Equity also uses an agency model in Kenya, paying commissions to storefront operators who act as remote bank tellers in rural areas. The bank had nearly 4,000 agency locations in March 2012, compared with 875 at the beginning of 2011. One-fifth of Equity’s cash transactions are done through agents, according to company statements.

Equity is also expanding regionally. The bank has opened a total of 51 branches in Uganda, South Sudan and, most recently, in Rwanda and Tanzania. Those forays were preceded by yearlong executive-training programs for local staff, said Mr. Mwangi.

“We want to be an international bank that is a local bank in every community,” he said.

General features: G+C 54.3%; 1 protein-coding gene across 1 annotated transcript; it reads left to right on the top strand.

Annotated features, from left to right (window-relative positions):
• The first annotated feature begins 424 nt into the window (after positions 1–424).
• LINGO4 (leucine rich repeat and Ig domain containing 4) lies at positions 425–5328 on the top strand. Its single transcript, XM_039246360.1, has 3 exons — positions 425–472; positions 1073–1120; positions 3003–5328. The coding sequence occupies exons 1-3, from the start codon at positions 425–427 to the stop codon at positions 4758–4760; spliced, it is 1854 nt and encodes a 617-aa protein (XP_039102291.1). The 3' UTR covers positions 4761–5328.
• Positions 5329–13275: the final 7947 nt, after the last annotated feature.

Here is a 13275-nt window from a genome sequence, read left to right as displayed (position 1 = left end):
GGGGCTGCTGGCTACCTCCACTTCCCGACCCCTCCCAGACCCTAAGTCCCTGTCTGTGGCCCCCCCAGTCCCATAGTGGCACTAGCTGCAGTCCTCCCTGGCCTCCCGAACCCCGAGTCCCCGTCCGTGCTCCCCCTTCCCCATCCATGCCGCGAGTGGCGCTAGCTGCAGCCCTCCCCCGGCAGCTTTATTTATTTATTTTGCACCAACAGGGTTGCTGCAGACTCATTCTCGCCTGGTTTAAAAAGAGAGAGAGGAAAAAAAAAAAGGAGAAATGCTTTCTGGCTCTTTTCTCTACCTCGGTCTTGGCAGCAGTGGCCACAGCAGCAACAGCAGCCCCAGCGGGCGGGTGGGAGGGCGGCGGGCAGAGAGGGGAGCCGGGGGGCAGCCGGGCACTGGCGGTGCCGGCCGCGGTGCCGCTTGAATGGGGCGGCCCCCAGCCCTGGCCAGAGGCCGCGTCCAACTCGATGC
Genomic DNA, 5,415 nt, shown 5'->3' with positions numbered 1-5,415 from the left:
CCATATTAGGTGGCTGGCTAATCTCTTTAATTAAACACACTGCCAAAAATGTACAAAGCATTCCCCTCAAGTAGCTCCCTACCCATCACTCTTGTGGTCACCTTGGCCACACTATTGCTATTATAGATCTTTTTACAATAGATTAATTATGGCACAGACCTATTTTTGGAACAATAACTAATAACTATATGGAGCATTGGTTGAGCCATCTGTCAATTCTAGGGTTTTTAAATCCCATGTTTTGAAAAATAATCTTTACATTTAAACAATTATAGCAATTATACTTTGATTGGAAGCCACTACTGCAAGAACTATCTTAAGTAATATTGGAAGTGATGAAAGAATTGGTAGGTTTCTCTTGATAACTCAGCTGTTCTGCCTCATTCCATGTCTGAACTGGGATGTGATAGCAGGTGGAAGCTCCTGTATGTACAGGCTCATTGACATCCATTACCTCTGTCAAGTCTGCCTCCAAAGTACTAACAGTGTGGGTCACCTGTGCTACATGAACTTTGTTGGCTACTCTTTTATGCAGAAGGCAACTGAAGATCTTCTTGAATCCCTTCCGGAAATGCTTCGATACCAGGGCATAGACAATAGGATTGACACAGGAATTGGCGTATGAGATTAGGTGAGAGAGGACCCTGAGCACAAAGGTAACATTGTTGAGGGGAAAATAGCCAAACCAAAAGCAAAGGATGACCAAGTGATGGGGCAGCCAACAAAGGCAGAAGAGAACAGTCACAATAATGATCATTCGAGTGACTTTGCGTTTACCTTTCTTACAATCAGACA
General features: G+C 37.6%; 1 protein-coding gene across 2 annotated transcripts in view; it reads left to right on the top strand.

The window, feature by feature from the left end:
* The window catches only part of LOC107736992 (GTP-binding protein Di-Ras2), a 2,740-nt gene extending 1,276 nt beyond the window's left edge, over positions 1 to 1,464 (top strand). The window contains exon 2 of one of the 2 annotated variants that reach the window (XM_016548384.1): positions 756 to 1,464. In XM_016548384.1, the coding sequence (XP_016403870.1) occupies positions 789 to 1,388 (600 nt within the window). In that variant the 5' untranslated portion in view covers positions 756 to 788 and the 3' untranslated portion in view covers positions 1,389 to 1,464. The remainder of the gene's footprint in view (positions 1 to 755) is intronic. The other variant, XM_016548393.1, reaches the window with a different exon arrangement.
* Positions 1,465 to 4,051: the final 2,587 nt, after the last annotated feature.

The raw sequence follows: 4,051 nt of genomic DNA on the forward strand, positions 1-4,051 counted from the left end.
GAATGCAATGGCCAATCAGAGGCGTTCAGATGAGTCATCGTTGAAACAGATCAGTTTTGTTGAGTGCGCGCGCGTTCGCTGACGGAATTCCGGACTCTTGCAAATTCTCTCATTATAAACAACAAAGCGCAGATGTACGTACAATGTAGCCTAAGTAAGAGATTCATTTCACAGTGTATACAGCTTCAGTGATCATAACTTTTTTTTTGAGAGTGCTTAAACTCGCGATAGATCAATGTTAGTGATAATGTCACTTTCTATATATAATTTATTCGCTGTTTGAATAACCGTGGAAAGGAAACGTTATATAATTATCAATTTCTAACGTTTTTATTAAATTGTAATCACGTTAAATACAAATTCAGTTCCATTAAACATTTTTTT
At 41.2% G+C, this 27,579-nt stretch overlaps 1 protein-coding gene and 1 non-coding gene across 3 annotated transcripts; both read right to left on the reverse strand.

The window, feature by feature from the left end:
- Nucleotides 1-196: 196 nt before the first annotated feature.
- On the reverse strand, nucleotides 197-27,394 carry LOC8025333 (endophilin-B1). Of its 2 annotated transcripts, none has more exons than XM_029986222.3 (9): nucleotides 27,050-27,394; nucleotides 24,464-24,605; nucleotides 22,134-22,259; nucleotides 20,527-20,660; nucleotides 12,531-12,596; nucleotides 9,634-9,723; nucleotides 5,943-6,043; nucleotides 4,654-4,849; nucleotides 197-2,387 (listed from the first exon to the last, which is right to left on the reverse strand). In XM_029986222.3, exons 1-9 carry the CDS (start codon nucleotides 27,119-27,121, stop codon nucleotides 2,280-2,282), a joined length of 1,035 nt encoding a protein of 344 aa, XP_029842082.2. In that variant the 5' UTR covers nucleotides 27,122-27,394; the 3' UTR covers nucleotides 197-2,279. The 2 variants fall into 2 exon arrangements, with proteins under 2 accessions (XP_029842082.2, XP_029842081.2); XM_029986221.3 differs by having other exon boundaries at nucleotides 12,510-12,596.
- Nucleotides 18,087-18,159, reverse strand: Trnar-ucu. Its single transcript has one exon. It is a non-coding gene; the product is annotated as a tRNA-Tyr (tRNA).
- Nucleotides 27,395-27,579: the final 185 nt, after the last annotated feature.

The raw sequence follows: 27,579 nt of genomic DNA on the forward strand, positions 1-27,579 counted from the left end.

Fruit farmer Thomas Kimote’s first Equity loan was for about $200 four years ago. He used the money to expand his operation and he now supplies several of Kenya’s largest grocery stores.

“I am more of distributor now,” said Mr. Kimote.

Mr. Mbindyo, Equity’s Kibera branch manager, said that Mr. Kimote’s business had resulted in other customers for the bank, including his suppliers, his drivers and others linked to his enterprise.

A version of this article appeared July 23, 2012, on page C1 in the U.S. edition of The Wall Street Journal, with the headline: Finding Big Profits In Many Little Loans.

dfe Partners and Creation Investments Establish CEE Microfinance Holdings, as a Regional Holding Company and Complete 3 Acquisitions

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Combined Talent from Financial Services and Microfinance Join to Expand Microfinance Services Throughout Central and Eastern Europe